Fourth, we identified PCDH1 in a primary family population, in which linkage to BHR was reported (6, 14). We did not correct for multiple testing, but rather performed extensive replication studies of significant and/or functional SNPs in seven independent populations. We interpret the consistent signal in parents and offspring in the Dutch families as internal validation of this genetic association in the Dutch families. Moreover, the strict replication of two PCDH1 gene variants with the same risk allele being associated with BHR in the same direction in four independent populations provides strong support for a role of PCDH1 in BHR (28). Specifically, we found strict replication with regard to phenotype and genotype for Ala750Ala and IVs3_116. Loose replication with regard to genotype was observed for Ala514Thr. The reasons for this allelic heterogeneity are yet to be determined, but include the presence of multiple functional SNPs, other SNPs that are in linkage disequilibrium with the associated SNPs, or gene by environment interaction. Because gene variants on 5q31-q33 have been shown to interact with ETS exposure in utero/early life, we investigated the association of PCDH1 with BHR in ETS exposed and nonexposed children in four populations. These gene–environmental interaction analyses (Table E3) in the study cohorts revealed evidence of gene–environment interaction for PCHD1 in the UK family cohort only, but not in the other populations. However, the power to detect such an interaction was low.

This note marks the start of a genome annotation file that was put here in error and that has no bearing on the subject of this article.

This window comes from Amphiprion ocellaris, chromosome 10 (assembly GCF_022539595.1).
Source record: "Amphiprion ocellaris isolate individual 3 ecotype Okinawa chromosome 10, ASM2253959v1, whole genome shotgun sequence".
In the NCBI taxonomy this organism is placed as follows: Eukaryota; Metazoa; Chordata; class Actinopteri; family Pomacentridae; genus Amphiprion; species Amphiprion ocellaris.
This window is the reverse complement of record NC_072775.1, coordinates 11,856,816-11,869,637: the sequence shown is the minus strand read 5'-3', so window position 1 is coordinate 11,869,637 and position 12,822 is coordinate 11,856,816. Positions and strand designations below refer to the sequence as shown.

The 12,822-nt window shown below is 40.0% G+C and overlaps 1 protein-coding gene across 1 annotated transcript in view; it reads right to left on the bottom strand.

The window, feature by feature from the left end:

We suggest characterizing the functional role of these gene variants in PCDH1. Ala750Ala and IVS3_116 are localized in the 3′UTR of exon 3 and may affect mRNA stability or splicing, whereas Ala514Thr is localized in the fifth cadherin repeat of the extracellular domain and may affect cell–cell adhesion.
The Protocadherin 1 gene (PCDH1, PC42) has five exons and encodes multiple mRNA isoforms through alternative splicing (Table E5). There are two annotated isoforms: a three-exon isoform and a five-exon isoform. The three-exon isoform lacks the major part of the cytoplasmic domain, which encodes conserved signaling sequences CM1, CM2, and CM3 (22). Protocadherins are believed to play an important role in homologous cell adhesion and organ development, in particular within the neural system (30). Overexpression of PCDH1 induces calcium-dependent cell–cell adhesion and membrane expression of PCDH1 in a mouse fibroblast L cell assay (27). Protocadherin 1, like PCDH, belongs to the δ1-protocadherin family of transmembrane proteins. δ1-Protocadherins are characterized by six or seven cadherin repeats in the extracellular region, and three conserved regions designated CM1, CM2, and CM3 in the intracellular domain (31). The conserved region CM2 interacts with protein phosphatase 1α (PP1α) in PCDH7 (31). Interestingly, PP1α plays an important role in lung development, as inhibition of PP1α in a mouse model led to impaired lung development and branching morphogenesis (32). Finally, in a skin keratinocyte wounding model, PCDH1 mRNA was significantly up-regulated 24 hours after wounding, compatible with a role of PCDH1 in epithelial repair (33).